Text by Dawoud Kringle
For the third year in a row, the Trump Administration repeated its efforts to destroy the arts in the US. The White House has proposed a federal budget that would shutter the National Endowment for the Arts, the National Endowment for the Humanities, the Corporation for Public Broadcasting (which supports PBS and NPR) and the Institute of Museum and Library Services. Like the two previous years under Trump, the plans diminishing appropriations for each agency are a clear attempt to facilitate its demise.
The cuts total $897 million of the $4.7 trillion 2020 spending plan.
In the beginning of his administration, Trump called for the complete elimination of these agencies. The Republican-led Congress funded them both times, with the NEA, NEH and IMLS each seeing small increases in 2019. The 2020 budget provides $29 million for the NEA and $38 million for the NEH, both funded at $155 million this year. The CPB would receive $30 million, down from $465 million, and the IMLS would receive $23 million, a $219 million cut. This translates to about $1.35 per citizen per year.
Responding to the 2020 proposal, several agency leaders emphasized the bipartisan support they receive from Congress. It’s interesting to note that far-right republican writer and art historian Brian T. Allan wrote in defense of supporting the arts in the ultra-right-wing publication The National Review. He said “I think high culture is an essential ingredient in a healthy society.” In describing the dull and unimaginative politicians who think that the arts serve no useful purpose in society, Allan also joked that “You’d think at least they’d love theater. President Trump is a remarkably good performance artist.”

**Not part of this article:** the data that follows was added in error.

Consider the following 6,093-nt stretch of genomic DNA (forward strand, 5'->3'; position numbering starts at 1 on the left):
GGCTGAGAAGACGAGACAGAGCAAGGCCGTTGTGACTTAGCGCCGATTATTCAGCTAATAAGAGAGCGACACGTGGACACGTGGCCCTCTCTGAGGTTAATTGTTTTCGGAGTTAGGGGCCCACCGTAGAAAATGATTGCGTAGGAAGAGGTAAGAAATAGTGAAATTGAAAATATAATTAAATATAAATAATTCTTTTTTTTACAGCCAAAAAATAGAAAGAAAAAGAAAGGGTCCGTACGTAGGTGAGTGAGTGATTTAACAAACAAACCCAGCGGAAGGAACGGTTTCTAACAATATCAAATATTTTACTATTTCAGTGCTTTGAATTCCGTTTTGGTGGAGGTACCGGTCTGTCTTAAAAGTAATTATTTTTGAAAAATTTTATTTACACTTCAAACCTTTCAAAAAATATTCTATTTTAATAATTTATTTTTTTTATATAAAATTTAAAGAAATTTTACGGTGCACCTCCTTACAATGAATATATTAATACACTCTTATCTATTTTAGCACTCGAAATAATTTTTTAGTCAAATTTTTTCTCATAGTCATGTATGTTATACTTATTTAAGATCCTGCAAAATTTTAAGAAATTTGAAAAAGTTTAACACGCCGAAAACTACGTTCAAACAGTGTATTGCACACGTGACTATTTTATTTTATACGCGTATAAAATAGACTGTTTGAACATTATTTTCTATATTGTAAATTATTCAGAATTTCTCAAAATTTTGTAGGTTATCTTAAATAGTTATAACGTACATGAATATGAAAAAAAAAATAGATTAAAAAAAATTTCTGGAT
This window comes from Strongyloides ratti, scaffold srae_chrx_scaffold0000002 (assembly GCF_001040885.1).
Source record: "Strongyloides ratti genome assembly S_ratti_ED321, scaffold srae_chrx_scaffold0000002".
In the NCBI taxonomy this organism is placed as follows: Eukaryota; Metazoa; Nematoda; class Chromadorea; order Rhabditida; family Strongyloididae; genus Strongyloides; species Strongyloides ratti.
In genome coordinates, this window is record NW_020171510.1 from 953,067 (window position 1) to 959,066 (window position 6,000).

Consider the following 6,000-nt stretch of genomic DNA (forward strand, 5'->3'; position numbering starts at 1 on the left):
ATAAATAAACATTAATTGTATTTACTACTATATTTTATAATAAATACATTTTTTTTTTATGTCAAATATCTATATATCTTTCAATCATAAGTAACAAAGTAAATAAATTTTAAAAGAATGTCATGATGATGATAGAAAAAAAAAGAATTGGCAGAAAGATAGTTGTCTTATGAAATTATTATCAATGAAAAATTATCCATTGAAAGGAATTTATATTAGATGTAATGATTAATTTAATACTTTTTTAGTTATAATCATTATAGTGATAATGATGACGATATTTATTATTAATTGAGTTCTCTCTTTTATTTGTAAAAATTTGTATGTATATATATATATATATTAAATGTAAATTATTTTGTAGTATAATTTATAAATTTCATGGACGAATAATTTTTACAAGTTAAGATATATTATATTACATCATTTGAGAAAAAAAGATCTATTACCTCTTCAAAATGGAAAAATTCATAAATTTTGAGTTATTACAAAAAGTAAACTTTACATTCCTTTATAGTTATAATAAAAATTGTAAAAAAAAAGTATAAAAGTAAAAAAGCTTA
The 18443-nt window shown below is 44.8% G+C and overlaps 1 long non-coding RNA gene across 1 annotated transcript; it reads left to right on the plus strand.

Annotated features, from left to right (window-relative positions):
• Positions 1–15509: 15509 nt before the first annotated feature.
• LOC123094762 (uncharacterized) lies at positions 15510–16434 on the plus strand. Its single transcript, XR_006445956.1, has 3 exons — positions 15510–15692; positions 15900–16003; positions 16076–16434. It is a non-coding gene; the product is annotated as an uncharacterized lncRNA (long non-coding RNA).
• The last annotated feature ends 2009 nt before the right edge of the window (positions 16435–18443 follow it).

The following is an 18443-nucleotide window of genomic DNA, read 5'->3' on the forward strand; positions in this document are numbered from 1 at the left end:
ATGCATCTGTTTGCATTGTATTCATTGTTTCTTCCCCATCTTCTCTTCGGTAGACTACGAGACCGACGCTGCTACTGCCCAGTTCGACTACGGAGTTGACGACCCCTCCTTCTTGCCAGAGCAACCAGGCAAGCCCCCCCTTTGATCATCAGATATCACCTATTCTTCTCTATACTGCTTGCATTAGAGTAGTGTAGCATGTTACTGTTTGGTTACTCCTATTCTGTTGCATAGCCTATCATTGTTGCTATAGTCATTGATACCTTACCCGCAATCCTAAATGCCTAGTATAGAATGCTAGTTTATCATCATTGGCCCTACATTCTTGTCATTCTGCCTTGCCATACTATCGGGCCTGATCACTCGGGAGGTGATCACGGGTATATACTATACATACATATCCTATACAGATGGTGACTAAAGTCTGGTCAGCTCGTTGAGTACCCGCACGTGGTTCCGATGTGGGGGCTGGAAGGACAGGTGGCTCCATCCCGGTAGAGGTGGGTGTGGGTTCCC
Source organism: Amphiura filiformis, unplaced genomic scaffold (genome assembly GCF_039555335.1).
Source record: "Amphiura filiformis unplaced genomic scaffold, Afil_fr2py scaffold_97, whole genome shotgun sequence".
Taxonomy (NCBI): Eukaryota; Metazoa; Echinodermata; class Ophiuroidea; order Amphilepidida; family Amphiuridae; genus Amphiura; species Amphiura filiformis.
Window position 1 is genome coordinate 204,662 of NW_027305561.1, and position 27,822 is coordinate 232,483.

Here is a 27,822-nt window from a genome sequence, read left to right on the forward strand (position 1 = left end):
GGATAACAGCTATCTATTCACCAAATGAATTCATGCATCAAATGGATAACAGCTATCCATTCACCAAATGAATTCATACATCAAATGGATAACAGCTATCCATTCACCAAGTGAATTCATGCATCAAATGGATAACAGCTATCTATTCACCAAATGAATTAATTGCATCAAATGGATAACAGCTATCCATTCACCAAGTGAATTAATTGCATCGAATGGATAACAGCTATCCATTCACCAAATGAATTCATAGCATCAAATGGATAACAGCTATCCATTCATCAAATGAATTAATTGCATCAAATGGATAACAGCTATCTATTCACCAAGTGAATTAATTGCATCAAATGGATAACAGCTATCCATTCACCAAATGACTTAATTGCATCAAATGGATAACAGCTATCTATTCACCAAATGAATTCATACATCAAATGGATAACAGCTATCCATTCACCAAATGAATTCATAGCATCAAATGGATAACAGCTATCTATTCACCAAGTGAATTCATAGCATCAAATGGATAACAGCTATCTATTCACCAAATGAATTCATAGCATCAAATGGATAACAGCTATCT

The indisputable fact that the arts are an indispensable part of any society transcends all political ideologies. Consider:
– 40% of all NEA-supported activities take place in high poverty neighborhoods. An average of 42 million adults and 8.3 million children annually engage with the arts through live events produced by NEA-funded projects.
– Every $1 awarded by the NEA in direct grants to nonprofit organizations will leverage $9 from other non-federal sources.
– The NEA arts education grant program is focused on pre-K to 12th grade students. The result of this is lower dropout rates and higher grade point averages for students who participate in arts education.
Defunding the NEA would have a destructive impact on the arts ecosystem in the US, and the underprivileged communities that depend on the NEA. The defunding of the NEA would have a particularly significant impact on New York, which receives more NEA funding than any other City in the United States. Furthermore, this focuses on only part of the areas in which the arts serve human society. A complete list of advantages of the arts is nearly inexhaustible, and beyond the scope of this article.
MFM and the Local 802 Musicians Union stand in solidarity with the NEA, NEH, CPB, and the IMLS. We stand with all who resist the Trump administration’s aforementioned budget cuts, and their relentless pursuit of the ruin of the United States.